De Waal is a senior fellow with Carnegie Europe, specializing in Eastern Europe and the Caucasus region.
Tom de Waal is a senior fellow with Carnegie Europe, specializing in Eastern Europe and the Caucasus region.
He is the author of numerous publications about the region. The second edition of his book The Caucasus: An Introduction (Oxford University Press) was published in 2018. He is also the author of Great Catastrophe: Armenians and Turks in the Shadow of Genocide (Oxford University Press, 2015) and of the authoritative book on the Nagorny Karabakh conflict, Black Garden: Armenia and Azerbaijan Through Peace and War (NYU Press, second edition 2013).
From 2010 to 2015, de Waal worked for the Carnegie Endowment for International Peace in Washington, DC. Before that he worked extensively as a journalist in both print and for BBC radio. From 1993 to 1997, he worked in Moscow for the Moscow Times, the Times of London, and the Economist, specializing in Russian politics and the situation in Chechnya. He co-authored (with Carlotta Gall) the book Chechnya: Calamity in the Caucasus (NYU Press, 1997), for which the authors were awarded the James Cameron Prize for Distinguished Reporting.
Volodymyr Zelenskiy’s use of soft power can cause the Kremlin problems.
Formal reunification talks in Cyprus are suspended. It is time to give a boost to some stalled confidence-building measures and enable Turkish Cypriot voters to vote freely in the European elections.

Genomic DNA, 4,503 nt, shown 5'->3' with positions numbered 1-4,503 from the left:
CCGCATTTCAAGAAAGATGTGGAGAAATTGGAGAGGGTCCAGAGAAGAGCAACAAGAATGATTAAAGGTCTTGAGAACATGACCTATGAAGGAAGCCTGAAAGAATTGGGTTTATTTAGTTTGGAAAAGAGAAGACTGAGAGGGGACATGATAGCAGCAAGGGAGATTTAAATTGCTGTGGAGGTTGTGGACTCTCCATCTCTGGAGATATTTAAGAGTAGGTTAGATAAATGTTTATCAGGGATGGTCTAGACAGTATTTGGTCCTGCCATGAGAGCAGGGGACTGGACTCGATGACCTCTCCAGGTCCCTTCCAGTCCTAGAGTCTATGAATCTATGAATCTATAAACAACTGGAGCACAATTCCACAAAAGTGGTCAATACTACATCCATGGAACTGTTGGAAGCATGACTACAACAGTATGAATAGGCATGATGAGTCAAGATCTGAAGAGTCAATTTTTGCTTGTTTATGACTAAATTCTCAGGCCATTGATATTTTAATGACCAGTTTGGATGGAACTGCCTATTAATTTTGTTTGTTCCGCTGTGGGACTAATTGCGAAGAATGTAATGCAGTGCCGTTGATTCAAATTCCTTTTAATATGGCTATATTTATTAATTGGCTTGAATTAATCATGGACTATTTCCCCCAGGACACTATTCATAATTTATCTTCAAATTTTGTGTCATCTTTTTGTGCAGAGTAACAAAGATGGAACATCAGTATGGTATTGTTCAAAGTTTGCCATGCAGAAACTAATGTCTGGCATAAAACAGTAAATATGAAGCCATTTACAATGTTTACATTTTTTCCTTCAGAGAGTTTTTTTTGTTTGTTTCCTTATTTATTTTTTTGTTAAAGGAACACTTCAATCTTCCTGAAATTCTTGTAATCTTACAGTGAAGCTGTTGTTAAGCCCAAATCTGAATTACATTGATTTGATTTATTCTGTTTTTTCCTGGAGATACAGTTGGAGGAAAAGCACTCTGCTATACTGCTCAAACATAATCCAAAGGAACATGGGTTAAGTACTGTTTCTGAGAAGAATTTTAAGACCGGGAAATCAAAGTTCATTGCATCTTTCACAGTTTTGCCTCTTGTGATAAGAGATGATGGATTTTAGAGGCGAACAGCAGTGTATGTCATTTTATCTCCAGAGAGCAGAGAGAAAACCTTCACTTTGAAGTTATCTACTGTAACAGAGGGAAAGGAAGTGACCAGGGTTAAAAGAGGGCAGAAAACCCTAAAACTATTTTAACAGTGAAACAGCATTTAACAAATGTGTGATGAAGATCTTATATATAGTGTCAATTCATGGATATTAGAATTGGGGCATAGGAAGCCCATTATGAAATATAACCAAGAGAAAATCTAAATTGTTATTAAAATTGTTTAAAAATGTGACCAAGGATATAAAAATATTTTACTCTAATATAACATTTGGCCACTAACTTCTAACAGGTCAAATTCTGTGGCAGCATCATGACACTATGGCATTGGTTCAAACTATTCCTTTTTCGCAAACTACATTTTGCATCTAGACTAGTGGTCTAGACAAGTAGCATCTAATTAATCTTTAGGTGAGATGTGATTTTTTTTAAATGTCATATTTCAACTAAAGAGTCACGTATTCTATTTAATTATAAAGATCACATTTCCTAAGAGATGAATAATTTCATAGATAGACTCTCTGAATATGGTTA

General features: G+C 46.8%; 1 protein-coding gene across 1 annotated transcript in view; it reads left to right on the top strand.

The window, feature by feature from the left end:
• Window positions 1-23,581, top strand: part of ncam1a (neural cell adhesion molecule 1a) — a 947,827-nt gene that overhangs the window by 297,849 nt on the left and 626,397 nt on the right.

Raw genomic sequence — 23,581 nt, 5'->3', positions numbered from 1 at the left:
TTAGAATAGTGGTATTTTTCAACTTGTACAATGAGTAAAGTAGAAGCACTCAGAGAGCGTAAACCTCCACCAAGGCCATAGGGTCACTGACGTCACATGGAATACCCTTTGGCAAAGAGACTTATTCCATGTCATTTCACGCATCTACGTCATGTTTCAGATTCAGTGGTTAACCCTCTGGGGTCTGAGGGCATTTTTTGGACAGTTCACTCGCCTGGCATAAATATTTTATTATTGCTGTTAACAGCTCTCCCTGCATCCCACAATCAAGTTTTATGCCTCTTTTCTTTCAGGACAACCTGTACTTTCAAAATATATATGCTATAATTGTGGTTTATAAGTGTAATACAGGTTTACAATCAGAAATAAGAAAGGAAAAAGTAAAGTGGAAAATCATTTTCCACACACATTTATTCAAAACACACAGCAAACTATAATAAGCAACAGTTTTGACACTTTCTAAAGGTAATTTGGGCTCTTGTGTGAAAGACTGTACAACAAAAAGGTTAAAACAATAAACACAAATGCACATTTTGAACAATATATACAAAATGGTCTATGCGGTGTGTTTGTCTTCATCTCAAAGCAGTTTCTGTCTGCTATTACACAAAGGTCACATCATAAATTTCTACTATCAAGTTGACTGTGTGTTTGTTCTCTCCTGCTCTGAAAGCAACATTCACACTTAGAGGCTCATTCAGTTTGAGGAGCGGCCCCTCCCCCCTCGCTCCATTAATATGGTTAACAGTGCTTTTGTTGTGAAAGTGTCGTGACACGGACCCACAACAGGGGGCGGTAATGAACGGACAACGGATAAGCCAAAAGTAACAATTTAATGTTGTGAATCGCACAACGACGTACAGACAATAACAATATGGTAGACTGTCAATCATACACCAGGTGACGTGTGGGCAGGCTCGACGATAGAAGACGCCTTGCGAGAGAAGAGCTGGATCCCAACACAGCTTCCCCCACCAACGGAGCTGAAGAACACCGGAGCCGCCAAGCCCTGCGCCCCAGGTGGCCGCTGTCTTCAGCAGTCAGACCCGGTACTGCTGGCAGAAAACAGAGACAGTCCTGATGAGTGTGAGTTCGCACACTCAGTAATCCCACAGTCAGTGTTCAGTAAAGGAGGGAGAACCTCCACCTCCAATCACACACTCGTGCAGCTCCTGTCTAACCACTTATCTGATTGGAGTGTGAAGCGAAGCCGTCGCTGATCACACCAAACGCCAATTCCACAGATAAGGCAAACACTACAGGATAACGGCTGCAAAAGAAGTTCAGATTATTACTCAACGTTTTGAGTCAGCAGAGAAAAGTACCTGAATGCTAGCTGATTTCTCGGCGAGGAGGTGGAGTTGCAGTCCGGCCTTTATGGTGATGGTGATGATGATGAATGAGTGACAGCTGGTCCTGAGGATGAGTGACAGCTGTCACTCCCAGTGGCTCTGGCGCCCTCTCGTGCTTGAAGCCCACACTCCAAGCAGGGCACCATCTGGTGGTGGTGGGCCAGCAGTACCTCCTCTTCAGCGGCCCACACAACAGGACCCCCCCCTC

What would it take to make Russia more comfortable with its neighbors, the EU, and NATO?
The three South Caucasian countries have found a way to manage their relationship with Russia. If their leaders do nothing stupid to alienate their own populations, they stand a good chance of navigating 2019 without a confrontation with Moscow.
President Poroshenko hopes to win votes from the issue of church autonomy. But it is a risky strategy, and some commentators are warning about potential violence.
Moscow’s recognition of both Abkhazia and South Ossetia as independent states in 2008 has benefited no one—including the two territories and Russia itself.
The forgotten war in eastern Ukraine is intensifying again.
Armenia’s new prime minister has so far taken a tough stance on the unresolved Karabakh conflict with Azerbaijan. The moribund Karabakh peace process needs shaking up—but not too much.
Outgoing President Serzh Sargsyan is likely to remain Armenia’s de facto leader when constitutional changes soon kick in. Sargsyan has diversified Armenia’s economy and foreign policy. Will he continue that trend?
A mood of realism around the Transdniestria conflict, supported by Russia, is leading to areas of de facto integration. The Moldovan government is cautious, but this is an opportunity for more international engagement.